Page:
An Egyptian parliamentary committee last week released a preliminary report on last February’s Al-Salam Boccaccio 98 ferry disaster in which 1,000 people died. The investigation found that the ferry’s owner had failed to meet a series of basic safety standards and condemned “wicked collaboration” between the ship company and officials of President Hosni Mubarak’s government.
The Al-Salam Boccaccio 98 sank in the Red Sea on February 3 as it was en route from Saudi Arabia to the Egyptian port of Safaga. Shortly after the ship’s departure an electrical fire broke out which crew extinguished with water hoses. According to the parliamentary report, the ferry’s drains were blocked, causing an accumulation of water which led to the ferry capsizing. Survivors reported that passengers dived into the water in a desperate attempt to clear paper, plastic bags and other debris from the drains.
The ship was a “roll-on roll-off” ferry, which have notorious safety records and capsize easily if they take on excess water. Of the reported 1,414 passengers on board, just 388 survived.
The parliamentary investigation found that the ferry’s drains had not been inspected by the Maritime Safety Board, and that fire extinguishers, which could have been used instead of water to put out the electrical fire, were not working. Other safety failings included lifejackets and life rafts that were unfit for use and a shortage of available winches to lower safety rafts.
The 36-year-old vessel was routinely overloaded with passengers. It was originally licensed in Italy to carry 1,187 people but was permitted to carry up to 2,890 passengers by Egyptian authorities.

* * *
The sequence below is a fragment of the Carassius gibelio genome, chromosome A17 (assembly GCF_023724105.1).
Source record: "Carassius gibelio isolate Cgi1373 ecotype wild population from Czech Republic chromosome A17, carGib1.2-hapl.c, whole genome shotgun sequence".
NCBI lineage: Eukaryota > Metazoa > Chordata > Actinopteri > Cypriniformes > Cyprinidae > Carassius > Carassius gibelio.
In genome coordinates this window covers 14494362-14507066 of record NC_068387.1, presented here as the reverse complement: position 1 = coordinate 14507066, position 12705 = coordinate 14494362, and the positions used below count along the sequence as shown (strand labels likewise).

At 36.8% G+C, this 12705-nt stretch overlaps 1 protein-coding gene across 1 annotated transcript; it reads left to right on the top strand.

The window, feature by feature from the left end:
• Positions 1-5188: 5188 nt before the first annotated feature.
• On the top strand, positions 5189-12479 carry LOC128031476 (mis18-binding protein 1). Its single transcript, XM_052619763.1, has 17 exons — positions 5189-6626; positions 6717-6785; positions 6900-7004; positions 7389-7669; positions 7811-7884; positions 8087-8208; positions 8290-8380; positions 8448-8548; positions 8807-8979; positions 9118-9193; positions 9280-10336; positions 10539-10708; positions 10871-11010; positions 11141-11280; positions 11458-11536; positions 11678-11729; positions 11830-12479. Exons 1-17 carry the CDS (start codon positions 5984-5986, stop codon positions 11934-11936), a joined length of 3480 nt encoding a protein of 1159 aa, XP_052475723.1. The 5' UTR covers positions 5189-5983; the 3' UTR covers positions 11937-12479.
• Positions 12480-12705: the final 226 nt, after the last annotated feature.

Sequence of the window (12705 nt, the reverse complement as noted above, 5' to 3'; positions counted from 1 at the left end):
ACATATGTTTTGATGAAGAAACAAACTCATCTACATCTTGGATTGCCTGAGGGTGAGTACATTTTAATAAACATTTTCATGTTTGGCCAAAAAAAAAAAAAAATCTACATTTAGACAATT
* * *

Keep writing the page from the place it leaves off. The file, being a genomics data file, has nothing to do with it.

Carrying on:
The ferry was registered through Panama, a common practice internationally used to bypass safety and employment standards. But even the Panamanian authorities had instructed it not to sail more than 20 miles from land. According to the parliamentary report, Al-Salam Boccaccio 98, which sank 43 miles from Egypt, obtained licences to operate on international routes from elsewhere, in violation of international agreements.
“The circumstances of the accident and its reasons point to a hideous image of corruption in a utility related to people’s lives,” the parliamentary committee stated. “The investigations showed that the operation of the ferry confirmed an excessive greed and wilful desire to accumulate money, even at the expense of lives.”
The report detailed the close connections between state officials and Mamdouh Ismail, the owner of Al-Salam Boccaccio 98, “which allowed him to evade maritime transport safety regulations.”
Ismail is a government-appointed member of Egypt’s parliamentary upper-house, the Shura Council, and is chairman of the ruling National Democratic Party’s (NDP) office in Heliopolis. According to Al Ahram Weekly, he has a close relationship with Zakaria Azmi, Mubarak’s chief of staff, which he used to develop his business interests in shipping, hotels and other tourism related industries.
Ismail is also on the board of the Red Sea Ports Authority and according to Al Ahram Weekly, “is accused of using his position not only to bypass safety regulations, but to virtually monopolise transport in the Red Sea, giving passengers no other choice than to travel on his company’s dangerous vessels.”
The government sparked outrage when they permitted Ismail to leave the country ahead of the report’s release. He thus evaded possible arrest after being stripped of his parliamentary immunity. Now residing in London, England, the businessman insists that he is innocent of any wrongdoing and that the Al-Salam Boccaccio 98 was fitted with the necessary safety equipment.